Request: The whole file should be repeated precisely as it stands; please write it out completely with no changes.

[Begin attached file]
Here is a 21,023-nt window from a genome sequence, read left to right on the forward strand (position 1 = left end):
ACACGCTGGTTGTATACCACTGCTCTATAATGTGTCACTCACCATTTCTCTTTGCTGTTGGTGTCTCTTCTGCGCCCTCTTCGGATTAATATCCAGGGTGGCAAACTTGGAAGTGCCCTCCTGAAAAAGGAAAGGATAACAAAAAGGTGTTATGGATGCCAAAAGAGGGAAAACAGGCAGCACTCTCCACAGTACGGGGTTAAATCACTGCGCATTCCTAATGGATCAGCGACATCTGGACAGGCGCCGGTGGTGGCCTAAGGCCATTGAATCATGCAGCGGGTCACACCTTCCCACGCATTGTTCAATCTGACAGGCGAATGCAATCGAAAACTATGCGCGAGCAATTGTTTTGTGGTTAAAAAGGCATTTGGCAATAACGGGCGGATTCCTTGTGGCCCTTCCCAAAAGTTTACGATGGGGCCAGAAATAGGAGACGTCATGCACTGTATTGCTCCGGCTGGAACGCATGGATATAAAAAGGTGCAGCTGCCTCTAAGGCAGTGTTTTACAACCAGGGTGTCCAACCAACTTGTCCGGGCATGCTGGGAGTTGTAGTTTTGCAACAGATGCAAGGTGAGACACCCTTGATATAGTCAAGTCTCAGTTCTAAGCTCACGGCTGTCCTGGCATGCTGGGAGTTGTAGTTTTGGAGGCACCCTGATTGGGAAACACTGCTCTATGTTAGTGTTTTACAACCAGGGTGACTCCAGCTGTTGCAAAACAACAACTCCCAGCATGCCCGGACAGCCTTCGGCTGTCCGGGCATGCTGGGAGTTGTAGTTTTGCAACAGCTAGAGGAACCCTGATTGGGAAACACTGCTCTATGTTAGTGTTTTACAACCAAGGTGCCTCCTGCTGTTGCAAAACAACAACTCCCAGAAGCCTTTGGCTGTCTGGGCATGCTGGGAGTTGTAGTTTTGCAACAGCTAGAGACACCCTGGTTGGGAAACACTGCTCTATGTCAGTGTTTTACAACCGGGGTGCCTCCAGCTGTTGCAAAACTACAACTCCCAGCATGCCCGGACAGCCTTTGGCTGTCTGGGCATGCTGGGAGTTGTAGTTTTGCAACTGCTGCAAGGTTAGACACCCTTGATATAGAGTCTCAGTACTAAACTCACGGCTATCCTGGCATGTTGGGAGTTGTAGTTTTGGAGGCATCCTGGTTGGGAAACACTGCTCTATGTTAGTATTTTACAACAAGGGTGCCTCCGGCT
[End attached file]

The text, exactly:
Here is a 21,023-nt window from a genome sequence, read left to right on the forward strand (position 1 = left end):
ACACGCTGGTTGTATACCACTGCTCTATAATGTGTCACTCACCATTTCTCTTTGCTGTTGGTGTCTCTTCTGCGCCCTCTTCGGATTAATATCCAGGGTGGCAAACTTGGAAGTGCCCTCCTGAAAAAGGAAAGGATAACAAAAAGGTGTTATGGATGCCAAAAGAGGGAAAACAGGCAGCACTCTCCACAGTACGGGGTTAAATCACTGCGCATTCCTAATGGATCAGCGACATCTGGACAGGCGCCGGTGGTGGCCTAAGGCCATTGAATCATGCAGCGGGTCACACCTTCCCACGCATTGTTCAATCTGACAGGCGAATGCAATCGAAAACTATGCGCGAGCAATTGTTTTGTGGTTAAAAAGGCATTTGGCAATAACGGGCGGATTCCTTGTGGCCCTTCCCAAAAGTTTACGATGGGGCCAGAAATAGGAGACGTCATGCACTGTATTGCTCCGGCTGGAACGCATGGATATAAAAAGGTGCAGCTGCCTCTAAGGCAGTGTTTTACAACCAGGGTGTCCAACCAACTTGTCCGGGCATGCTGGGAGTTGTAGTTTTGCAACAGATGCAAGGTGAGACACCCTTGATATAGTCAAGTCTCAGTTCTAAGCTCACGGCTGTCCTGGCATGCTGGGAGTTGTAGTTTTGGAGGCACCCTGATTGGGAAACACTGCTCTATGTTAGTGTTTTACAACCAGGGTGACTCCAGCTGTTGCAAAACAACAACTCCCAGCATGCCCGGACAGCCTTCGGCTGTCCGGGCATGCTGGGAGTTGTAGTTTTGCAACAGCTAGAGGAACCCTGATTGGGAAACACTGCTCTATGTTAGTGTTTTACAACCAAGGTGCCTCCTGCTGTTGCAAAACAACAACTCCCAGAAGCCTTTGGCTGTCTGGGCATGCTGGGAGTTGTAGTTTTGCAACAGCTAGAGACACCCTGGTTGGGAAACACTGCTCTATGTCAGTGTTTTACAACCGGGGTGCCTCCAGCTGTTGCAAAACTACAACTCCCAGCATGCCCGGACAGCCTTTGGCTGTCTGGGCATGCTGGGAGTTGTAGTTTTGCAACTGCTGCAAGGTTAGACACCCTTGATATAGAGTCTCAGTACTAAACTCACGGCTATCCTGGCATGTTGGGAGTTGTAGTTTTGGAGGCATCCTGGTTGGGAAACACTGCTCTATGTTAGTATTTTACAACAAGGGTGCCTCCGGCT